The Ivey Family

January 7, 2016 started like any other day for Stormie and Cameron. The expecting parents were excited – Stormie was carrying the couple’s first children, two twin boys, and they were eagerly getting things ready for their growing family. However, after noticing Stormie was bleeding, they went from excited to anxious as they entered the Emergency Room at CHRISTUS Good Shepherd Medical Center in Longview, Texas.

At the hospital, the couple was completely shocked to learn Stormie was going into labor. At just 23 weeks along, she had not expected her twins, Jensen and Oliver, to arrive for at least another three months. Upon further examination, the medical team advised her that Jensen’s cord was failing and he wasn’t getting the nutrients he needed. Due to the dire situation, Stormie was placed on immediate bedrest as her medical team worked to stop the ongoing labor and delay the twin’s arrival as long as they could.

However, just three weeks later, Stormie gave birth to her sons… micro-preemies, weighing just one pound each.

The next couple months were a blur. Since Jensen and Oliver were both in the NICU, Stormie and Cameron spent most of their time at the hospital. While Oliver was steadily improving, coming off of the breathing tube at just two-months-old, Jensen was showing a slower progression. On April 18th, the decision was made by his medical team to CareFlite him to Children’s Medical Center [Children’s] in Dallas, where he could receive a higher level of care.

With Jensen in Dallas and Oliver still back home in Longview, the couple routinely traveled the 2.5 hours back and forth to visit with each son. When Oliver had progressed enough to be discharged, the family temporarily relocated to Dallas for Jensen’s continued care. A social worker told them about the Ronald McDonald House of Dallas [RMHD], where the family stayed for the very first time in May of 2016.

“Cameron had to travel for work, so it was just me and my mom at first,” Stormie explains. “I needed someone to watch Oliver, since he wasn’t allowed in the NICU with me.”

The family stayed at the House until September that year, when Jensen was finally cleared to go home. Since then, the couple has traveled back for additional, specialty medical care for Jensen, who has had issues with his lungs, heart, and feeding. While most of those issues resolved themselves, Jensen still struggles with feeding and has been enrolled in the Intensive Feeding Program at Children’s.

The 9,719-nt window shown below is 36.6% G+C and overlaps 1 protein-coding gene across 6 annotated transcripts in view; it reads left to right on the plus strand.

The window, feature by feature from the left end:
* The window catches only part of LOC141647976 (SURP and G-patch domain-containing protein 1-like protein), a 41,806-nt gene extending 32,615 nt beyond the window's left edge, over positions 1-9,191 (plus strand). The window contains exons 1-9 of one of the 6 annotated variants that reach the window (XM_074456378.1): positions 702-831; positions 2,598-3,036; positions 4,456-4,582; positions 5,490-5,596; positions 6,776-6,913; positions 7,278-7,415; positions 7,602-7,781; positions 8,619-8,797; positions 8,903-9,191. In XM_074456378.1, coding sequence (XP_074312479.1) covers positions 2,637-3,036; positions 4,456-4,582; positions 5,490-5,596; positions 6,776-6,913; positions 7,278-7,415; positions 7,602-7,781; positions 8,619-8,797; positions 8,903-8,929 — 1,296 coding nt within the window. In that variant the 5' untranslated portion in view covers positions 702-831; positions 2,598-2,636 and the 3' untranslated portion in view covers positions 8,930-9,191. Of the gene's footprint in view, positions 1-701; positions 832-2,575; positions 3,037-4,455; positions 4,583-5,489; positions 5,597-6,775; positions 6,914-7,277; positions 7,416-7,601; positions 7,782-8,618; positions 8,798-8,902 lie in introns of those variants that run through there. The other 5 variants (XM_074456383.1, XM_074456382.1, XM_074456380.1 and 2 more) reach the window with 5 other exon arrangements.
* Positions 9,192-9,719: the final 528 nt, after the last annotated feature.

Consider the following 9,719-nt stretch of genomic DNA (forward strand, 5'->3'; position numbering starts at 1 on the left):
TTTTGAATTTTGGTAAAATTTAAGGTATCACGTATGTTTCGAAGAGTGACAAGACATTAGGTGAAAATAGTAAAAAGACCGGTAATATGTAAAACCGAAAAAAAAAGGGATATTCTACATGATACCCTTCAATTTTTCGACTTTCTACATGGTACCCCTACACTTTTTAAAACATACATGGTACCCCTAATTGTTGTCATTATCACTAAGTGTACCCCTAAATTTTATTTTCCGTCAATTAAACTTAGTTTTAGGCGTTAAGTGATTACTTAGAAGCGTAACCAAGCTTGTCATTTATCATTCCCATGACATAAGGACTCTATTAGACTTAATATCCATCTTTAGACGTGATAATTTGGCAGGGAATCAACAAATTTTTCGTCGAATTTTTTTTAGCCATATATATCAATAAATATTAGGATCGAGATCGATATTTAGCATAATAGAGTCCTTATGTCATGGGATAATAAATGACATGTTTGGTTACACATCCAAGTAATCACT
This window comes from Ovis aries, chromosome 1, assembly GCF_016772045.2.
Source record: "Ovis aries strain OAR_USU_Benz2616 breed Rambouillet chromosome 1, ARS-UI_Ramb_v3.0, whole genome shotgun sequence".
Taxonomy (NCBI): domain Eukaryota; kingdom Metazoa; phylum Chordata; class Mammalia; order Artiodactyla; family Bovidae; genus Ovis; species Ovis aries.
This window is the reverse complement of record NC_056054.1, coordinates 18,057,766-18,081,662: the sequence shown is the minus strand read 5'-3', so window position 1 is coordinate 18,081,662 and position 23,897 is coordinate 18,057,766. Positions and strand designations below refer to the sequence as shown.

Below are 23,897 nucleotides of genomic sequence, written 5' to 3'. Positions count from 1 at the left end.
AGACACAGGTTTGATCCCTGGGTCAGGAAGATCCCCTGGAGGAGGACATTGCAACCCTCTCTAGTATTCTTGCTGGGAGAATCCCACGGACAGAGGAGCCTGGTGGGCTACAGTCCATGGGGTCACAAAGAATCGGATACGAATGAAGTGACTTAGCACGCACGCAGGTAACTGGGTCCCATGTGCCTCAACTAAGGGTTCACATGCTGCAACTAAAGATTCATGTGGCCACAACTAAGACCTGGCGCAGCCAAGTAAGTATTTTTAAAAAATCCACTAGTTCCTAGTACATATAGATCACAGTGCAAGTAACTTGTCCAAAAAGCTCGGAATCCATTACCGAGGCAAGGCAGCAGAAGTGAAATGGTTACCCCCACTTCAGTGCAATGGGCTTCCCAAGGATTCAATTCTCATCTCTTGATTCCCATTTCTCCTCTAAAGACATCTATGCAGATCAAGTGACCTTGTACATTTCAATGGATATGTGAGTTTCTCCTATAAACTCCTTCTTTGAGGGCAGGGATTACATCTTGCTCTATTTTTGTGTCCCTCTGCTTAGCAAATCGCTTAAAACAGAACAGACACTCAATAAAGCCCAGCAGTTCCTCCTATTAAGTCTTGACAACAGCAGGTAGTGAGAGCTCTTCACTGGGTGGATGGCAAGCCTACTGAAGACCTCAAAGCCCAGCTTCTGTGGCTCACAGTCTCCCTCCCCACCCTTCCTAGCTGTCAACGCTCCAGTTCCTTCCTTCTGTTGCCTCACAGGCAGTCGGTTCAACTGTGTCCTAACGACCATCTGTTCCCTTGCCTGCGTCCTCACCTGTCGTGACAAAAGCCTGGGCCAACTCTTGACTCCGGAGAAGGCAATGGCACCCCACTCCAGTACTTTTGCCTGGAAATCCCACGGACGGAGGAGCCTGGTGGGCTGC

“It’s really sensory stuff for Jensen,” Stormie begins. “He has a problem with textures, chewing, trying different varieties of food, and tube weaning. This is what they have been working on with him in the program.”

In addition to his GI issues, Jensen was diagnosed with Autism in 2021.

According to the National Institutes of Health, Autism is common in premature babies. On its website, it states, “Prematurity has been identified as a risk factor for Autism Spectrum Disorder (ASD) … A statistically significant increase in rates of autism was found with each additional week of prematurity.”

During the school year, Jensen attends an ABA Clinic in their hometown, run by a psychologist who works one-on-one with him. This summer, the family stayed at RMHD, where Jensen successfully completed his feeding program at Children’s. Both his family and medical team are really encouraged by the progress he’s been making.

“We hope this is our last feeding program, if he doesn’t regress,” Stormie says. “We’re hoping the next time we come back to close up his [gastronomy] tube will be the last time, God willing.”

The family will miss staying at the House, but they are excited about what this progress means for Jensen.

“We will miss RMHD. When I first came here, I expected it to be like a hotel… not a home,” Stormie says. “We get fed every meal and there’s so much to do here and so much help. It was great to make friends, because it’s so much easier when you have someone to turn to and learn from.”